By Laurent Feneau
Located on a line stretching between the mountains and the Mediterranean, Mauro Colagreco aims for the perfect and sublime culinary balance provided by a naturalist thread that runs through international cuisine. Welcome to the Mirazur!
When people ask the way to the Mirazur, the folk of Menton raise their hands as if to point towards Heaven before adding: "at the frontier". And, in fact, at twenty metres from the spellbinding villa that is home to Mauro Colagreco's restaurant, you can see a sign for "Italy" and the remains of a pre-European frontier. An open area, ideal for this Argentine born chef - "my land, my landmarks, my memories" - whose roots, however, are in Calabria and in the Spanish Basque country. Regions of frontiers and of water, of strong personalities, products and flavours, a journey leading to the extraordinary gardens of Menton.
Halfway between garden and sea
Let's go back in time for a moment In a family where everybody had the taste and the skill for cooking without, however, using these attributes professionally, Mauro readily remembers his grandmother Amalia Blanco, a native of Bilbao, the person mainly responsible imbuing him with culinary skills. To the point where, having embarked on more pragmatic destinations, it was to cooking that he finally turned his attention when he became somewhat disillusioned with his economics studies
After a spell in an Argentine cookery school, he arrived in France, already accompanied by Daniella, his discreet companion whose presence followed him over the seas. To France because of its gastronomic traditions rather than for its culinary dogmas! Because Mauro asks for nothing more than to sweep away old prejudices and taboos and to discover new paths. Like the one opened up for him by Bernard Loiseau which gave him his first foothold in the business. Or the path to creativity and to the sublimation of garden produce he started to tread thanks to Alain Passard with whom he worked for several years as second-in-command.
It was only a step from the gardens of the Arpège chef to those of Menton, one that the Mirazur chef did not hesitate to take, so inspired was he by the luxuriant growth clothing the rocks
Some have two loves in their lives but Mauro now has two gardens in his.
On the side overlooking the sea, the garden where he grows herbs, flowers and fruit, in squares of oxalis, burnet, lemon balm, oregano, violets and wild strawberries, neatly laid out between the trunks of lemon trees. And higher up, looking to the mountains, his kitchen garden including some twenty species of tomatoes. Both these clearly separate areas only come together on your plate
Colagreco's most admirable feature is his constant desire to juggle land and sea in order to finally abolish the boundary between these two elements. A desire that remains under total control, the perfect re-transcription of the geographical proximity of the sea to his gardens which are a mere few tens of metres above the bay of Menton. Certainly, this takes us back to Andoni Luis Aduriz, but Mauro, on the basis of a well-thought out minimalism, tends to home in on the essential. Where the Basque genius of Mugaritz can occasionally lose itself in excessively intellectual abstractions, the Argentine invents a new culinary world that is more accessible because it is more sensual.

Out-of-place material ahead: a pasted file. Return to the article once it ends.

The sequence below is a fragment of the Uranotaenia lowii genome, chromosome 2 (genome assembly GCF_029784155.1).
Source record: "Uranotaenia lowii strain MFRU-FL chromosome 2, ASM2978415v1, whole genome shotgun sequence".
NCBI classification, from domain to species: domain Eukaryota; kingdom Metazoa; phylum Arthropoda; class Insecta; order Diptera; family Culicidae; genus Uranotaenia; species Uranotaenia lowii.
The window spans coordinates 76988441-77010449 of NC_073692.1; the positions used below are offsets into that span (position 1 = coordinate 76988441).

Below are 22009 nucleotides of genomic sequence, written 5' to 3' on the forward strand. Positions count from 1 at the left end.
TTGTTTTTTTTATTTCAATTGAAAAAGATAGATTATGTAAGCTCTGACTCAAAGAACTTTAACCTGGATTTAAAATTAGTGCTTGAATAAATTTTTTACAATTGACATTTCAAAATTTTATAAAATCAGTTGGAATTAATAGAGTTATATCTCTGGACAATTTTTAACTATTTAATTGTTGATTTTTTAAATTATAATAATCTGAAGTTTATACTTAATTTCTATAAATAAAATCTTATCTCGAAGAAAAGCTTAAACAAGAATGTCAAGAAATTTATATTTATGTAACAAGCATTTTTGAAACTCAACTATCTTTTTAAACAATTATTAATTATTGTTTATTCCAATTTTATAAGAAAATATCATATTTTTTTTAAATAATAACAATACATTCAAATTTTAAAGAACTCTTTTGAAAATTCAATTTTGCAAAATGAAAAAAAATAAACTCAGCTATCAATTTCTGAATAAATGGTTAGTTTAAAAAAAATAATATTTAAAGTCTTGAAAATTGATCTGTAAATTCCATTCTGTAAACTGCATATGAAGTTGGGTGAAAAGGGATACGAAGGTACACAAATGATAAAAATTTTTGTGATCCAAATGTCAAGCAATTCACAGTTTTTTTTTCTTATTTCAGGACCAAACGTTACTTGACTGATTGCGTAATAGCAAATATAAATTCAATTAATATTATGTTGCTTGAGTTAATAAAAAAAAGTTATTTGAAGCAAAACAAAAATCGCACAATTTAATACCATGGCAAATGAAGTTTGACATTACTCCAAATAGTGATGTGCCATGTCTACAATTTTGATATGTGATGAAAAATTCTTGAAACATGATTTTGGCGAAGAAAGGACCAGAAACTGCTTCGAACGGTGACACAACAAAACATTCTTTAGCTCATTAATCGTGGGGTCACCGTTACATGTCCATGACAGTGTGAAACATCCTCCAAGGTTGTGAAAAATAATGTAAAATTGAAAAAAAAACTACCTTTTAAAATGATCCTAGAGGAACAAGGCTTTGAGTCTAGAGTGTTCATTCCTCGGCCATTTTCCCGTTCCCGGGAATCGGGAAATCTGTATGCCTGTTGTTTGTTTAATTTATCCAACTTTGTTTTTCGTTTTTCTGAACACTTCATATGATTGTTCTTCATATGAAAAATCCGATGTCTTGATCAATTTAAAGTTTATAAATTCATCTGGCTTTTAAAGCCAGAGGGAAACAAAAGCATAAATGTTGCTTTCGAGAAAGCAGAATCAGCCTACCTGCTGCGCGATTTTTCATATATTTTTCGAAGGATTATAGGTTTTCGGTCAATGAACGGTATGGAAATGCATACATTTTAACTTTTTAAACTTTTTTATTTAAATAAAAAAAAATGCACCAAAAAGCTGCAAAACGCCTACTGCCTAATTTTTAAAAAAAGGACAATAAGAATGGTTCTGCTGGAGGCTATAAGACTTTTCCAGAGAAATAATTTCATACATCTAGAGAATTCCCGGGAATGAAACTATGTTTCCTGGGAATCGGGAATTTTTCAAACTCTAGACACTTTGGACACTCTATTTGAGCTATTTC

First of all, your attention is caught by the extreme simplicity of line. It echoes the simplicity of one oyster served with a shallot flavoured cream, pear jelly and a few cress leaves. That's it. And yet, the precision of this dish surprises because its flavours are stacked according to a comprehensively mastered science. First the shallot and then the oyster with its iodine. The diner remains suspended between garden and sea until the pear, but above all the bitter-sweet watercress suddenly remind us that the plant kingdom prevails.
"Initially, I had in mind three or four menus that I could see myself developing here for each season. But I threw them all away as soon as I stepped outside. " That is quite understandable. Outside, you are overwhelmed with heady fragrances and a luxuriant nature that disorientate your senses.
Intimacy and emotion
If you could only choose one dish from this terrestrial menu with its marine influences, it would clearly have to be the "winter garden". To your surprise, it reminds you of the renowned gargouillou of Michel Bras where Aubrac herbs, plants and flowers are brought together to produce a total work of art. Yes, but without that highly personal touch applied by Mauro Colagreco who uses mushroom dust to connect some twenty plants. Original and poetic loam overlaid to the best possible effect by the Mirazur chef with freely and legibly transposed components.
And beyond all this, a thread runs through all this bountiful Mediterranean nature on which the Mirazur chef constructs his entire cuisine: that of the wide blue sea. Such as the sea bass landed the same day and its smoked foam. It's an emotional experience and your senses are set alight by this gentle, just slightly seared flavour However, the cuisine of Mauro Colagreco is never so appealing as when it departs from the dazzling balance it always strives for. The produce, its intermingling flavours and fragrances. Convictions are overcome. Intimacy now becomes tinged with a hint of abstraction as in the case of the foie gras cooked at low temperature and accompanied by a hint of absinthe.
The perfect transition towards a magnificent dessert redolent of romanticism. A wild violet ice cream accompanying and revealing a milky roll coated in the milk skin, highlighted by a hint of honey and delicately displayed on a slate. This is where we experience the "sentimental" aspect, in the noblest expression of the term, of Mauro's cuisine!
30 avenue Aristide Briand